The image of Edmond Browning exercising a prophetic witness in a pastoral way was underscored by George McGonigle of the Diocese of Texas who served as Browning's senior executive officer in 1986-87.
"Ed Browning has never stopped being a missionary and caring about people who are marginalized people, whether it be Okinawa under military government [or] Palestinians under conquest," said McGonigle, who noted that he and Browning do not always agree.
"He's an extraordinarily gifted pastoral-oriented individual," said Archbishop Michael Peers, primate of the Anglican Church of Canada and a friend. "I was in an airport with him once when we had a chance to sit and have a cup of coffee and talk. In that short time, he made five phone calls to people" to comfort them.
Peers said Browning treated other churches in the communion as being on equal footing with the Episcopal Church.
"One of the great facts about him was that he spent most of his ministry outside the continental U.S. He knew much about the rest of the world," Peers said. "As a result, he took us at face value."
Many found Browning a supportive colleague, especially Pamela Chinnis, president of the House of Deputies since 1991. Her role has been elevated more during Browning's tenure than possibly any previous president.
The higher profile has gone along with Browning's commitment to women, Chinnis said. "He has encouraged and enabled the ministries of women like probably no other presiding bishop ever had."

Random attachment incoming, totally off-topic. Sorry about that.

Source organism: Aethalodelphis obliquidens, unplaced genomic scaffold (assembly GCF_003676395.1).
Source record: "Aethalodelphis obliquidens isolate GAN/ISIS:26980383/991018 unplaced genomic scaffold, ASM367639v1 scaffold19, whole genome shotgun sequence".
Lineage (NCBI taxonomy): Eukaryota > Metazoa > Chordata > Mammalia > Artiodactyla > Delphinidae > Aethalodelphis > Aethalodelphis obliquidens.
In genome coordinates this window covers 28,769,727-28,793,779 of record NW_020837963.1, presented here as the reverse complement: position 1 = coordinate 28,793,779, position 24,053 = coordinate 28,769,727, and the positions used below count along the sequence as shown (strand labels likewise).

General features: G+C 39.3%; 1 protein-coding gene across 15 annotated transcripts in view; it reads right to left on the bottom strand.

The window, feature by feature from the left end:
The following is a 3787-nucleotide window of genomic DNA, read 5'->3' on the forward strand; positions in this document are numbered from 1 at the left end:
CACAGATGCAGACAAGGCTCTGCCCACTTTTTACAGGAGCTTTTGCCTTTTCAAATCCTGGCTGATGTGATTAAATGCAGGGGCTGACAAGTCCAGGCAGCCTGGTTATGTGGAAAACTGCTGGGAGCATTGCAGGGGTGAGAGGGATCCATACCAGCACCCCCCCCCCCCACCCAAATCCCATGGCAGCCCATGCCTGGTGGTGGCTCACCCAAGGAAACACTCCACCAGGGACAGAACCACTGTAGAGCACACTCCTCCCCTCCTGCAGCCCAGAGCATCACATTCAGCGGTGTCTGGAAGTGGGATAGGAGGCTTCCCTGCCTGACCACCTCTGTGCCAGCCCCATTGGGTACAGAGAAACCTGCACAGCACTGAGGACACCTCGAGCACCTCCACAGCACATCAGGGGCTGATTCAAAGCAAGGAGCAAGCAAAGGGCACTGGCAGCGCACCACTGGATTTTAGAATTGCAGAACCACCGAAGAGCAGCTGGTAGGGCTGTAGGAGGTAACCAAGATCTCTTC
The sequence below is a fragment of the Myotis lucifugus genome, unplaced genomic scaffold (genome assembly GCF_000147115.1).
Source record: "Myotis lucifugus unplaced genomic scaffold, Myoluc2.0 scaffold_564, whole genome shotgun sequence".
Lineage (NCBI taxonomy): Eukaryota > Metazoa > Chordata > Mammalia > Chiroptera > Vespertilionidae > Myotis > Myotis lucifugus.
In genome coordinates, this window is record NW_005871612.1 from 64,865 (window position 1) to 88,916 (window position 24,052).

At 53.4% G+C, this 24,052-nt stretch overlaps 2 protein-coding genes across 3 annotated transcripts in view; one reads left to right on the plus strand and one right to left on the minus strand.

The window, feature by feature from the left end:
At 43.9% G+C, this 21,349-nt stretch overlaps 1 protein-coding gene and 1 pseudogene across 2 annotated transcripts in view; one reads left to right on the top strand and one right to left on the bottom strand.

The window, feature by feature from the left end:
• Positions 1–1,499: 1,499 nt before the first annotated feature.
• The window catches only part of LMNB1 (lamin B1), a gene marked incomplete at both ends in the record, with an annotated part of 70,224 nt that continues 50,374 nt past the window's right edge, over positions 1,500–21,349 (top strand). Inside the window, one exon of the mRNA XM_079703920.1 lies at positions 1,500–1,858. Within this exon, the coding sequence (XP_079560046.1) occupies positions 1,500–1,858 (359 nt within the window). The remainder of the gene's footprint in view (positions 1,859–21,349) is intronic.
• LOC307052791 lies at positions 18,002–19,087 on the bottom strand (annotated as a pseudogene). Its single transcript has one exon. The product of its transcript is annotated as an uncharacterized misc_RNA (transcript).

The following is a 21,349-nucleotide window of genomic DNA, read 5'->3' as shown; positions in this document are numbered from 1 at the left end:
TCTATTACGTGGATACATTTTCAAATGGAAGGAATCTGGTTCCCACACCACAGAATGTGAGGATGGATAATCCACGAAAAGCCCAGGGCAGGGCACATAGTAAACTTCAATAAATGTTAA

Not all agree with Browning's pastoral image, particularly those who feel theo-logically marginalized by the church's decisions.
"Bishop Browning presided during a very difficult time of turmoil and scandal," said Diane Knippers, president of the conservative Institute on Religion and Democracy. "Unfortunately, he too often spoke out of his own personal convictions rather than broadly representing the church -- its classic theology, its tradition, or even the convictions of most Episcopalians."
Another critic, the Rev. Stephen Noll, professor at Trinity Episcopal School for Ministry in Ambridge, Pa., said Browning was caught up in a liberal agenda that cut out those who disagree.
"Bishop Browning began his tenure claiming 'there will be no outcasts' and ended it presiding over an attempt to expel four bishops and many other Episcopalians from leadership," said Noll.